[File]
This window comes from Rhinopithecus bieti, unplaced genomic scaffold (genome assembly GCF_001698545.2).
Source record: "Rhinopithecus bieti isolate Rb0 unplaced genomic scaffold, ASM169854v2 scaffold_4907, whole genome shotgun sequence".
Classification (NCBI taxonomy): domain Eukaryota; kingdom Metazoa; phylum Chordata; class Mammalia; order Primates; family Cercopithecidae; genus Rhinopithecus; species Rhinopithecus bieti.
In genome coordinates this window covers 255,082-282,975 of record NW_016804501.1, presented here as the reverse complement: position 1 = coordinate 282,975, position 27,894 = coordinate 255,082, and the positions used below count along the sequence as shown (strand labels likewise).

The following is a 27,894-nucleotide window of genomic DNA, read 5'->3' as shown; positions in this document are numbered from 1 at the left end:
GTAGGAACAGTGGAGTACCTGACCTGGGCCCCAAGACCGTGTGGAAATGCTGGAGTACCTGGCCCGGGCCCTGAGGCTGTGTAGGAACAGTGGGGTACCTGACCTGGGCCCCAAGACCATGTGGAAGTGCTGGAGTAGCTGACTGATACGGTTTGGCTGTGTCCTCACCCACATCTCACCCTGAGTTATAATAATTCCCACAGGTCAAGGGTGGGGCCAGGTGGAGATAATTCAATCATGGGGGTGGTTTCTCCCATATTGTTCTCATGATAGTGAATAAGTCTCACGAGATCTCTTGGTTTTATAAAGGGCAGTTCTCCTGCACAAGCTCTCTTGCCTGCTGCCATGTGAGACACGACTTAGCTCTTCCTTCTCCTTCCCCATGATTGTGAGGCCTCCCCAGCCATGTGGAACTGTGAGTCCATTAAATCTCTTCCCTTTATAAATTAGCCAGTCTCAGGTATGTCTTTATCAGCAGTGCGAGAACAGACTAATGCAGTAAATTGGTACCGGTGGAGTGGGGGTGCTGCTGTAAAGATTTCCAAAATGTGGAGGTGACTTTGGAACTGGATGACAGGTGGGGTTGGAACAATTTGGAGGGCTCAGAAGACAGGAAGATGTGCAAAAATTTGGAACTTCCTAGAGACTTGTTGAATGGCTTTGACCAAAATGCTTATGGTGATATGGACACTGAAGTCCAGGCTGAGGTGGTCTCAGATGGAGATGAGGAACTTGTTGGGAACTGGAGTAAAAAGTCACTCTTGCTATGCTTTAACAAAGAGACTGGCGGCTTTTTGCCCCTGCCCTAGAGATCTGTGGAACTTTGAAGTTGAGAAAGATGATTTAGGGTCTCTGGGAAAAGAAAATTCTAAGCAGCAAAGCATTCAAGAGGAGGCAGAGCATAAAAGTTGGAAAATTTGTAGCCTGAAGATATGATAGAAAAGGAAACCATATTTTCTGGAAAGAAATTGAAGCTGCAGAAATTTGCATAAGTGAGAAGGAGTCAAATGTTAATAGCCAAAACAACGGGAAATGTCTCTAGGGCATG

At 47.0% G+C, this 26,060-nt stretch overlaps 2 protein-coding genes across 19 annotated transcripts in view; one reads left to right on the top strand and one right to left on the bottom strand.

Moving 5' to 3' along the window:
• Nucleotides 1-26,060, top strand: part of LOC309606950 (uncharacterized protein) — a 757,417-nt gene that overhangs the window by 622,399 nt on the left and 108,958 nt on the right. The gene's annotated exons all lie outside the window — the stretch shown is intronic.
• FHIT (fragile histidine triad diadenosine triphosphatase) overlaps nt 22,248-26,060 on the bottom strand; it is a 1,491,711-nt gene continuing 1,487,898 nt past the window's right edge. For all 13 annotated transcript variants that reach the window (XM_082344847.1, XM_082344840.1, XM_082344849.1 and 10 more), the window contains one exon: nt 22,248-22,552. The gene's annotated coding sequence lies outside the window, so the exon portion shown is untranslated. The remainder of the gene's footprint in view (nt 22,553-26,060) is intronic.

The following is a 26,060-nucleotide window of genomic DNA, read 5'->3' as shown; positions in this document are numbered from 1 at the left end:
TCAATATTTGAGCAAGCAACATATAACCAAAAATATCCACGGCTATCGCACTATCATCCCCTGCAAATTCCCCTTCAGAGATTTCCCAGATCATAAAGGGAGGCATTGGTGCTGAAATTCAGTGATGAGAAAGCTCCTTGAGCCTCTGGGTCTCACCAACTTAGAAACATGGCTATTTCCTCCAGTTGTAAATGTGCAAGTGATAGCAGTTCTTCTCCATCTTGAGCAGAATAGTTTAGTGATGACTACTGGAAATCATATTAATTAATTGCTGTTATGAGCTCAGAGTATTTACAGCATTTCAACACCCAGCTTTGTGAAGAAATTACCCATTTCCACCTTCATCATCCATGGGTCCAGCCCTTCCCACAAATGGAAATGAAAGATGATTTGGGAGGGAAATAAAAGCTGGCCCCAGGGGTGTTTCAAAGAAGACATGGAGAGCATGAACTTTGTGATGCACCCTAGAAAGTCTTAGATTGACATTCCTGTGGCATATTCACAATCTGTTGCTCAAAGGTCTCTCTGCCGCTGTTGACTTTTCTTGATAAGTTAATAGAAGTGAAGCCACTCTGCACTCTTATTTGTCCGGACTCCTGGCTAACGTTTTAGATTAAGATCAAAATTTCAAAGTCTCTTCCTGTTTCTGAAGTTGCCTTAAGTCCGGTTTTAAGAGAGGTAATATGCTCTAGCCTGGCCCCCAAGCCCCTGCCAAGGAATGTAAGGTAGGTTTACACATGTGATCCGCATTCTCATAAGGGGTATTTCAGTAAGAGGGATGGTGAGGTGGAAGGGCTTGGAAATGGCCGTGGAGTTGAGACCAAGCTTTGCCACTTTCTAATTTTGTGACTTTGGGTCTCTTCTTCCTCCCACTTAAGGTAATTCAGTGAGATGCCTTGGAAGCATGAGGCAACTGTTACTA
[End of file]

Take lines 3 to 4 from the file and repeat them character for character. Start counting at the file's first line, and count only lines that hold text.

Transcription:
Classification (NCBI taxonomy): domain Eukaryota; kingdom Metazoa; phylum Chordata; class Mammalia; order Primates; family Cercopithecidae; genus Rhinopithecus; species Rhinopithecus bieti.
In genome coordinates this window covers 255,082-282,975 of record NW_016804501.1, presented here as the reverse complement: position 1 = coordinate 282,975, position 27,894 = coordinate 255,082, and the positions used below count along the sequence as shown (strand labels likewise).